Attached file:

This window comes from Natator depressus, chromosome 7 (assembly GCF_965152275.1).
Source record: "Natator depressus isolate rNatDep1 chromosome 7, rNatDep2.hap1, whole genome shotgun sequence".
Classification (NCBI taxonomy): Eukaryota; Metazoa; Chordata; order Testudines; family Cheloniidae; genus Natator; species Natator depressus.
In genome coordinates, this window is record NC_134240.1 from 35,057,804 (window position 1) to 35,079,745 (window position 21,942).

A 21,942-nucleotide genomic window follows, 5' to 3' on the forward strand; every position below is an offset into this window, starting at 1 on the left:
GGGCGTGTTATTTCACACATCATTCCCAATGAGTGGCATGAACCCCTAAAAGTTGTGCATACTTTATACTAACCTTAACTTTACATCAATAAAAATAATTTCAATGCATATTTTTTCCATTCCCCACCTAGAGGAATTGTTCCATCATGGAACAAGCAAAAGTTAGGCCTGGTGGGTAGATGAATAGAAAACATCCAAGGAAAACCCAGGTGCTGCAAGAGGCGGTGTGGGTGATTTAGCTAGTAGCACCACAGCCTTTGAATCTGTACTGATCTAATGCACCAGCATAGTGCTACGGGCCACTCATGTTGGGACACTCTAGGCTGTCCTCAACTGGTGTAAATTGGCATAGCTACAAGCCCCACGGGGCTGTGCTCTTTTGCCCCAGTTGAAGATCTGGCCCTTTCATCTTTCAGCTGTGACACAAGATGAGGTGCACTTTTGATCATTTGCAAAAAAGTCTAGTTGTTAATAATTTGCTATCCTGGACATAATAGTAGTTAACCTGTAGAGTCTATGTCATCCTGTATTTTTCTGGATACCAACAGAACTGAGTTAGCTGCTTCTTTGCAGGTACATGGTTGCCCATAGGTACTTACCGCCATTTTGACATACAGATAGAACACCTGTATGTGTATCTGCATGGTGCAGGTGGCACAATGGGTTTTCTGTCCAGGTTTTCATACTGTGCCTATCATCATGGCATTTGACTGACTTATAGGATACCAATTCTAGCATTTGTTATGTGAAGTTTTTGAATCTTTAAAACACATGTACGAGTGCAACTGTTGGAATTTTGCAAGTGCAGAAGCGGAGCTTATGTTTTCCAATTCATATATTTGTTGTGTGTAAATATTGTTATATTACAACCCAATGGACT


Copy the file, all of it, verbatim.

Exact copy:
This window comes from Natator depressus, chromosome 7 (assembly GCF_965152275.1).
Source record: "Natator depressus isolate rNatDep1 chromosome 7, rNatDep2.hap1, whole genome shotgun sequence".
Classification (NCBI taxonomy): Eukaryota; Metazoa; Chordata; order Testudines; family Cheloniidae; genus Natator; species Natator depressus.
In genome coordinates, this window is record NC_134240.1 from 35,057,804 (window position 1) to 35,079,745 (window position 21,942).

A 21,942-nucleotide genomic window follows, 5' to 3' on the forward strand; every position below is an offset into this window, starting at 1 on the left:
GGGCGTGTTATTTCACACATCATTCCCAATGAGTGGCATGAACCCCTAAAAGTTGTGCATACTTTATACTAACCTTAACTTTACATCAATAAAAATAATTTCAATGCATATTTTTTCCATTCCCCACCTAGAGGAATTGTTCCATCATGGAACAAGCAAAAGTTAGGCCTGGTGGGTAGATGAATAGAAAACATCCAAGGAAAACCCAGGTGCTGCAAGAGGCGGTGTGGGTGATTTAGCTAGTAGCACCACAGCCTTTGAATCTGTACTGATCTAATGCACCAGCATAGTGCTACGGGCCACTCATGTTGGGACACTCTAGGCTGTCCTCAACTGGTGTAAATTGGCATAGCTACAAGCCCCACGGGGCTGTGCTCTTTTGCCCCAGTTGAAGATCTGGCCCTTTCATCTTTCAGCTGTGACACAAGATGAGGTGCACTTTTGATCATTTGCAAAAAAGTCTAGTTGTTAATAATTTGCTATCCTGGACATAATAGTAGTTAACCTGTAGAGTCTATGTCATCCTGTATTTTTCTGGATACCAACAGAACTGAGTTAGCTGCTTCTTTGCAGGTACATGGTTGCCCATAGGTACTTACCGCCATTTTGACATACAGATAGAACACCTGTATGTGTATCTGCATGGTGCAGGTGGCACAATGGGTTTTCTGTCCAGGTTTTCATACTGTGCCTATCATCATGGCATTTGACTGACTTATAGGATACCAATTCTAGCATTTGTTATGTGAAGTTTTTGAATCTTTAAAACACATGTACGAGTGCAACTGTTGGAATTTTGCAAGTGCAGAAGCGGAGCTTATGTTTTCCAATTCATATATTTGTTGTGTGTAAATATTGTTATATTACAACCCAATGGACT